The quintisential question that most enthusaists and photography buffs usually ask at some point is how to leverage their passion into profits. In theory, it’s somewhat tied to that adage of doing what you love and you’ll never work a day in your life! While this may be true, the business of photography is hardly about taking photographs. The business side is about networking, marketing, advertising, promoting, expense reporting, taxes, amortization schedules, budgeting, and all the rest. It’s not about taking photos at all. Anyone that tells you different is just not being realistic.
That being said, if you are willing to accept the notion that you will have to work to make money – the question is: how to best utilize your time. The bottom line is that the more you can earn per hour, the better your time is used. Here’s a couple ways you can turn your passion into profits:
Some people take the tack of churning out as many photos as they can to stock sites. This is not meant to decry the practice. There are some phenomenal photo portfolios over on Getty, iStock, and other stock photo sites. I personally know of several people that have built up successful businesses through their stock photography work. Nicolesy is a great example of this. She’s got an excellent portfolio over at iStock. The caveat here is that stock photography is not just product photography. Odds are, most products have already been captured in stock work, so what’s more in demand is stock work of people. This means doing portrait work in studios, on location, and setting up a lot of shots. Model expenses, MUAs (make-up Artists), and all the other associated stuff can decrease your ability to make money quicker than you can imagine, so you have to be organized, effective, and very careful if you want to be successful here.
Others like going the route of event photography. Here the biggest game in town is wedding photographers. The advantage is that it’s seasonal, so you have some down time to regroup and catch your breath. The disadvantage is that…well, it’s seasonal. That means you gotta run and gun non-stop for like 6 months straight because that’s your mone-making season. I know a couple wedding photographers (David Ziser, Kerry Garrison, etc.) and most agree that the busy months are very busy and tiring. It’s great for the Type A personality though, as you get to talk to people all the time. It’s not a non-stop party though, so don’t go into wedding photography just because you like going to parties! Other variants of this are portrait shots for the couples prior to the wedding (think engagement photos), baby showers (after you get married, you have kids, right?)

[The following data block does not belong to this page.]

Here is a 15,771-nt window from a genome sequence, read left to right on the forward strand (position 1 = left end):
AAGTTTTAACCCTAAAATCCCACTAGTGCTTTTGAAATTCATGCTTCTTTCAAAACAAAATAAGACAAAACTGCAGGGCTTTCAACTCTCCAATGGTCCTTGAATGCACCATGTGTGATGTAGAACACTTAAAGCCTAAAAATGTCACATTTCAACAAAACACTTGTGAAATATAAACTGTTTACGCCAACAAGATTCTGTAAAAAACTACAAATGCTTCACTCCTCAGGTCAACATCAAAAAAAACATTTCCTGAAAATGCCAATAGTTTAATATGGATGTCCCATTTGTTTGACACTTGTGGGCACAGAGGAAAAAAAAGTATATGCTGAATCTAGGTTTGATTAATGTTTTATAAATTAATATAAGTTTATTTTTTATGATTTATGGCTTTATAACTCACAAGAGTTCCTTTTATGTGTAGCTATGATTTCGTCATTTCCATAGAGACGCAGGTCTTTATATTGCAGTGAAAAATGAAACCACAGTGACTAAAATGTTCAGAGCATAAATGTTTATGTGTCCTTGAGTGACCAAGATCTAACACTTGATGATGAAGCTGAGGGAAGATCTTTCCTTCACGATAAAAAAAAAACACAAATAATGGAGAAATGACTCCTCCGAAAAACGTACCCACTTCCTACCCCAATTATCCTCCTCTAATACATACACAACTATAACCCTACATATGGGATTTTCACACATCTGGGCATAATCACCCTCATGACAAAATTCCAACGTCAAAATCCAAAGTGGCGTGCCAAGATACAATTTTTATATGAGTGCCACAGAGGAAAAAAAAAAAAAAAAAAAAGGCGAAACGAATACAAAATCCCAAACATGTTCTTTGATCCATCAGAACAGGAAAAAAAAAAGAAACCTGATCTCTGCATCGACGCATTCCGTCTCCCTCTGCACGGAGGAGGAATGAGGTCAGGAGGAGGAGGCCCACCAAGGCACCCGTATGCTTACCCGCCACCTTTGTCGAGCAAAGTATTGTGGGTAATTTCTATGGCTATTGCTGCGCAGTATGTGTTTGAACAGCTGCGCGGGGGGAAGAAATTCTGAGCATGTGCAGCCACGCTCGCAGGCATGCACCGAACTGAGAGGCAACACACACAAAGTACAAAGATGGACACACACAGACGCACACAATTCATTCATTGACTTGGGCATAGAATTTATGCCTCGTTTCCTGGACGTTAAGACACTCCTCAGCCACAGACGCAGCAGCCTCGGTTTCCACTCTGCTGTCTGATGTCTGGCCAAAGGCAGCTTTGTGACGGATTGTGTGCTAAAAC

This is a pretty wide gamut as some niches include portrait work (think head shots of CEO’s), while others are architectural (think photos for annual reports, flyers, brochures, etc.), and others that are more creative. Corporate and commercial work can be a tough nut to crack, because it’s not just what you know but who you know, and working business deals out through lunches, conversations, and other more drawn out processes. For instance, when I did the work for Rotors of the Rockies and did their fleet photos, it was about 3 months of planning, coordinating, and establishing parameters of the agreement. Some of the more successful ones to aspire to include Chase Jarvis, Tyler Stableford, and Zack Arias. These sorts of “gigs” can be profitable, but it’s certainly not like the quick buck you might make off of doing a simple headshot for a couple getting engaged.
A lot of well-known photographers have turned to education as a means of revenue. Whether that education comes from writing books (or eBooks! :-)), leading workshops, holding seminars, or even one-on-one instruction (think tutoring) or even classroom instruction (colleges often bring folks in as adjunct faculty to teach classes) – these all fall under the rubric of teaching photography. Just like any other niche though, being profitable here still takes many many hours of planning, writing, revising, editing, workshop planning, location scouting, advertising, marketing, promotion, curriculum development, syllabus planning, course material preparations, and much much more. Guess what you’re not doing when you are preparing all these materials…shooting pictures!
The list could go on and on about ways to make money, and each comes with its own set of pros and cons. Regardless of which area interests you most, if you are serious about wanting to turn your hobby into a job – be aware of the pitfalls of doing so, because as another old saying goes – There’s No Such Thing As A Free Lunch!